What you need to know is that Neoclassicism quickly became shorthand for Western. The nineteenth century is often called the Age of Orientalism for a good reason. Europeans were desperately trying to differentiate themselves from people in the Middle East and Asia, something which resulted in a rather dubious distinction between East and West. Neoclassicism played a key role in this process, becoming a sort of cultural touchpoint. Proponents took pleasure in placing the elegance of its unadorned surfaces into contrast with the ostentation of the Middle East and Asia. When methods of excavation became sufficiently advanced, Europeans found out that most of the buildings made by the Greeks and Romans were actually covered in color, but nobody really got to enjoy the irony. The response by curators at museums around the world was to launch a conspiracy aimed at preventing any of this knowledge from going public. I’m not even exaggerating. People for the most part are still under the false impression that everything was made out of gleaming marble.

Neoclassicism eventually made its way to America. The style soon took on a far more sinister tone, somehow going from bad to worse, disgusting to downright rotten. This didn’t happen overnight. The whole process took about a hundred years, reaching its current stage of development only a couple of decades ago. But first you need to know about World War II. The dictators Adolph Hitler and Benito Mussolini were incredibly fond of Neoclassicism, turning this type of architecture into an officially sanctioned style, mostly because they believed Neoclassicism to be distinctively Western. Similar to earlier supporters of the style, they considered this kind of architecture to be a legacy or perhaps even a heritage of the Greeks and Romans. Hitler and Mussolini believed that by carrying on the tradition, they were doing their part to promote the moral, ethical and cultural values of the West. Hitler had bold plans for Berlin, but Mussolini wasn’t far behind with Rome. The dictators naturally associated the style with race, most notably what they perceived as Caucasian.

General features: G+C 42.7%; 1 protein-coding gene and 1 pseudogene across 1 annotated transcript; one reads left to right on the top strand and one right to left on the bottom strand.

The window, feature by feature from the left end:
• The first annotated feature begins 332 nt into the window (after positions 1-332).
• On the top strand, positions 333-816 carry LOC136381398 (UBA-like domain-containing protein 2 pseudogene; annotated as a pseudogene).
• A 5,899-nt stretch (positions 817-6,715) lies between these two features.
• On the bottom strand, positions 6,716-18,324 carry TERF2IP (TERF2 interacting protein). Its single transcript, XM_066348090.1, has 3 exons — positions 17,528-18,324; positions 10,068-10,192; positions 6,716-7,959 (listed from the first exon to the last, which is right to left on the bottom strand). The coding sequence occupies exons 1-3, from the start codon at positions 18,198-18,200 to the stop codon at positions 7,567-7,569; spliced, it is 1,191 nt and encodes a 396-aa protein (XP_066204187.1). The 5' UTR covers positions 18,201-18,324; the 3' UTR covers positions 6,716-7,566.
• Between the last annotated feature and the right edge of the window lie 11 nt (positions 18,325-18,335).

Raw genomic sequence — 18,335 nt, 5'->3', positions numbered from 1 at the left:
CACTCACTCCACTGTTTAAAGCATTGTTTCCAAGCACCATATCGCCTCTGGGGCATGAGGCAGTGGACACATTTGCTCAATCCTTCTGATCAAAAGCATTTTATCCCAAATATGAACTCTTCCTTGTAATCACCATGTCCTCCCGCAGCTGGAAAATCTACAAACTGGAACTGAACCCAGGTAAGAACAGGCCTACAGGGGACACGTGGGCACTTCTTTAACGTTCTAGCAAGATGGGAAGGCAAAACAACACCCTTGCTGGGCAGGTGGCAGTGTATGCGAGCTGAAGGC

A weathered stone manor house stands silently on its grounds, looking haunted as heck.

Americans have always been fascinated with Neoclassicism, but not necessarily for the same reasons. The interest was tightly bound up with Manifest Destiny back in the nineteenth century. Similar to how Europeans thought about Africa, presidents like James Polk and Andrew Jackson wanted to spread the supposed fruits of civilization across the continent, emulating the Greeks and Romans. There was no style of architecture better suited to representing this newly established national identity than Neoclassicism, buildings like the Capitol and Supreme Court providing perfect examples. The associations got even more malign a little bit later, becoming all about race after World War II, with Hitler and Mussolini helping things along. Neoclassicism has been steadily declining in popularity, so this type of architecture is rarely talked about in purely practical terms, turning the style into something of a dog whistle. When you talk about Neoclassicism these days, what you’re actually discussing is race. The style has been openly espoused by groups on the far right including many which are better left unmentioned.